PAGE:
WILTON — It’s now officially months away at the very least, but Thursday night, May 7, the Board of Education got a first glimpse into what reopening the schools might entail.

Chuck Smith, assistant superintendent for curriculum and instruction, gave a broad presentation highlighting the numerous areas that need to be examined and considered in relation to the reopening.

“We’re not quite ready to share detailed action plans,” he said. “That’ll be the next step.”

But he presented a long list of academic, health, safety and logistical details that will have to be taken into account.

“My first thought is how overwhelming this is on every single level,” Chair Deborah Low said.

“As hard as it was to close — and the challenges we went through with that — this is even more complex,” she said.

“We’re trying to define the problem so we can come up with a very defined approach,” said Smith, who said it is no longer just a reopening plan but will possibly need to be one with the flexibility for one or more future repeat closures.

“The core purpose here is that we continue teaching and learning,” he said, noting that while Wilton Public Schools has done an admirable job of facing the current COVID-19 crisis, it was entirely unprepared before. Thus, he said, “a more robust learning management system” needs to be put in place for the future.

“One thing that I’m very concerned about is to what extent are we ready to reopen with the right health and safety measures in place,” Smith said, citing everything from air ventilation in the schools and cleaning procedures, to issues involved with transportation and food.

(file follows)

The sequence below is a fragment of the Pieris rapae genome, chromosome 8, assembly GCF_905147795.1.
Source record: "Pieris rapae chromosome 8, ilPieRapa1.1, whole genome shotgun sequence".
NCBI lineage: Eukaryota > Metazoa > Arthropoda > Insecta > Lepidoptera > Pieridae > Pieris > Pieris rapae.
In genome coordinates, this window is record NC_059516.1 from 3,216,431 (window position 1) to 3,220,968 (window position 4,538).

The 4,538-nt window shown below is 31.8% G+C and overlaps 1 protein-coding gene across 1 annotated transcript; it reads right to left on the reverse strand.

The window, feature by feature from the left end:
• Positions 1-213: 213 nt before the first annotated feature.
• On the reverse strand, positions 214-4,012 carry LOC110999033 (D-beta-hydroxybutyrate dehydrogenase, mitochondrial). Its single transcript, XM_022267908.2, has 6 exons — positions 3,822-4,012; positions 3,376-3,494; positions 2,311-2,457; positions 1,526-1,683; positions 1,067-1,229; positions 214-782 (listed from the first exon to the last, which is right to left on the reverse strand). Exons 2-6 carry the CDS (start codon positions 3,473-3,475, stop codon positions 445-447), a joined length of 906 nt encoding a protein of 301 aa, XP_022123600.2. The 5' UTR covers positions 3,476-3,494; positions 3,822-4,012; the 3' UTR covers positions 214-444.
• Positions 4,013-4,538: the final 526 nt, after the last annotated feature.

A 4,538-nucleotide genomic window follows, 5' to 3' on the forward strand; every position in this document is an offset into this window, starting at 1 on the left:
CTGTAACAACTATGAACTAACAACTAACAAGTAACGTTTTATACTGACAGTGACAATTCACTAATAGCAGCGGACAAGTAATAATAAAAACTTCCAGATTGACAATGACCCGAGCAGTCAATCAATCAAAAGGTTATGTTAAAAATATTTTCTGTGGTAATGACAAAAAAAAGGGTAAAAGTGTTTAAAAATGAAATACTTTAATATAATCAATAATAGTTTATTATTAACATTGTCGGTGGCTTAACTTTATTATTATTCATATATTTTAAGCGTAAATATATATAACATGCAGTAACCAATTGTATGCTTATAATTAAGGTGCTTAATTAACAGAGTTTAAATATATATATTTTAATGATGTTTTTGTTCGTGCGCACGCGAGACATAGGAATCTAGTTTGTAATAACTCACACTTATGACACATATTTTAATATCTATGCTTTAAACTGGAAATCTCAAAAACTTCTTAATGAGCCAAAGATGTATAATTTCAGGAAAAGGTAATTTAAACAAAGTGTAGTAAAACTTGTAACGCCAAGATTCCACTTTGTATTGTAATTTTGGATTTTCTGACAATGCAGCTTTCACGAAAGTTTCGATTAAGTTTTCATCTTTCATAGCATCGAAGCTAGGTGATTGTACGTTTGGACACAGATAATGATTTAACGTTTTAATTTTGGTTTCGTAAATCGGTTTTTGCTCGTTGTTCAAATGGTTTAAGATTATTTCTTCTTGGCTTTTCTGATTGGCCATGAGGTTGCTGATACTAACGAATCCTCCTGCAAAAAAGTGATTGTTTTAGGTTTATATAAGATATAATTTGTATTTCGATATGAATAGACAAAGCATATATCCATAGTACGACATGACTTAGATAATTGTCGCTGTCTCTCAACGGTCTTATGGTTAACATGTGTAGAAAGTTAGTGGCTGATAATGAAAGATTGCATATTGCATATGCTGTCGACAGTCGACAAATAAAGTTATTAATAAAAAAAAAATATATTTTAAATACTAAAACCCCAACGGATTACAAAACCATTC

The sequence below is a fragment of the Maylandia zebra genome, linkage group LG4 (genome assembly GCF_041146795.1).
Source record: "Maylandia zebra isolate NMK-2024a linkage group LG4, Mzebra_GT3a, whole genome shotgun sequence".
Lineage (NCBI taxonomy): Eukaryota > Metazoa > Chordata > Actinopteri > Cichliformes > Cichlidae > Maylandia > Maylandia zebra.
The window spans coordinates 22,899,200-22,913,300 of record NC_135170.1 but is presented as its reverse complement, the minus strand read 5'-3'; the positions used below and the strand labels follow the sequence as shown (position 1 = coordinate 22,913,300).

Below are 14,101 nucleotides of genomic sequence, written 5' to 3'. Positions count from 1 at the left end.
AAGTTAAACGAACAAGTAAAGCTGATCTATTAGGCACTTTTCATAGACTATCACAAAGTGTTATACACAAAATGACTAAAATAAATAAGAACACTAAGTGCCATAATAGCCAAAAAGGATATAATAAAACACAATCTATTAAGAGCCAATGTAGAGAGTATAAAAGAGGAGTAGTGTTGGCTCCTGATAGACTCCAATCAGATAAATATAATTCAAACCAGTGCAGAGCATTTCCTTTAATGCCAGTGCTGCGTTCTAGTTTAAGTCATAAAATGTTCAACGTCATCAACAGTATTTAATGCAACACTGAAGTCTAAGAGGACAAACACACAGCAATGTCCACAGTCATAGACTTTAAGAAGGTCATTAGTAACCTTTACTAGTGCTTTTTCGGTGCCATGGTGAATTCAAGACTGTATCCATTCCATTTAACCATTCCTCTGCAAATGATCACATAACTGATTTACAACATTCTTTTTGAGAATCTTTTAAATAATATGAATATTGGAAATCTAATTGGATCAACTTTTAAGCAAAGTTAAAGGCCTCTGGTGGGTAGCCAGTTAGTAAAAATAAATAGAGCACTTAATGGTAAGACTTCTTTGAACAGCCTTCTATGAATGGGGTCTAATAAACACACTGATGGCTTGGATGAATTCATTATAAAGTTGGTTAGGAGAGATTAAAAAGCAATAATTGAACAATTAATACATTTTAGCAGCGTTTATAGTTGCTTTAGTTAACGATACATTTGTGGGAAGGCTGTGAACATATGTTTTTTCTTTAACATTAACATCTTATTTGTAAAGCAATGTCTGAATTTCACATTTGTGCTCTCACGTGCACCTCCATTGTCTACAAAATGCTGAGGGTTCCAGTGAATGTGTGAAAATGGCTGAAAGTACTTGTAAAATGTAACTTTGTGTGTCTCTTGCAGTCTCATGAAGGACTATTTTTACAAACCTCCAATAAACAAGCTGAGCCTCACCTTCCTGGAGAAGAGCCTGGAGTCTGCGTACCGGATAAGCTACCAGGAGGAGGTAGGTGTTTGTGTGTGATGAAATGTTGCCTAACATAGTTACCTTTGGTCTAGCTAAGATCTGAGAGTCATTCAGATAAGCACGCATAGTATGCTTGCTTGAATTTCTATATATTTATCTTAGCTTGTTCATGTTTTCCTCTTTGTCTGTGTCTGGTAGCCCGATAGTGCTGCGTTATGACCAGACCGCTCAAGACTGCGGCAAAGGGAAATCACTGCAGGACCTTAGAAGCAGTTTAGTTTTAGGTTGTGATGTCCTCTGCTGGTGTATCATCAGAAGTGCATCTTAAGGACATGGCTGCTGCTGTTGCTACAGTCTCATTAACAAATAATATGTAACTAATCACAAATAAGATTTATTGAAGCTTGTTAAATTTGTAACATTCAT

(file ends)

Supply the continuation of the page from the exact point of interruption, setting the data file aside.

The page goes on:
“Even something as simple as hand washing really creates some district challenges,” he said, as do questions of students and staff sharing supplies, as well as issues of people entering and exiting the buildings.

“We might have to create cohorts that’ll minimize interaction between students and teachers,” he said. “We’ll have to avoid large group gatherings.”

“There’s issues around contact tracing,” Smith said, plus the larger question of how people are to be trained in dealing with all of these changes.

“Will we offer an opt-out for some people? What will be the distance-learning options for some?” he said, noting that the district will also need to rethink its staffing in relation to e-learning and how the educational delivery model ultimately unfolds.

“It’s absolutely mind-boggling, Chuck, what you guys are having to go through,” observed Vice Chair Glenn Hemmerle, noting that many of the plans the district draws up “all could go out the window if the state says something else.”

Toward that end, he raised the questions of whether CABE—the Connecticut Association of Boards of Education—could put some pressure on the state office to expedite guidelines.

“Sadly, I just don’t know, from a reality standpoint, what we can do without getting guidance from the state,” he said.

Superintendent of Schools Kevin Smith said the state Department of Education was “already feeling the pressure.”

Per Commissioner Miguel Cardona, he said, guidelines will likely be presented in waves, with the first set of guidelines focused on summer school and summer camps, and expected to be made available on May 15.

Several board members said it was important to keep parents informed on what’s happening.

“The families will have to be very much integrated into whatever plans are implemented,” Low said.

Smith said over the next two months working groups will be developed around different goal areas fleshed out in the plan, including a focus on timelines, curriculum adjustment, wellness and academic interventions.

He said he would have an update at the board’s meeting on May 21.

Low, meanwhile, noted that she has scheduled tentative Board of Education meetings for each Thursday over the next seven weeks, and said even more may be required.

“As we unveil these plans and get down these roads … it will probably take more meetings as well, so that’s why I’ve calendared on a tentative basis every Thursday between now and June 18 … if needed,” she said.

“Things are going to be coming down the pike so fast and furious,” Hemmerle said, “I think that makes sense.”

“We have begun planning for what we believe may be a very disruptive return to school,” Smith said.

“It’s crazy,” Hemmerle said, “just insane.”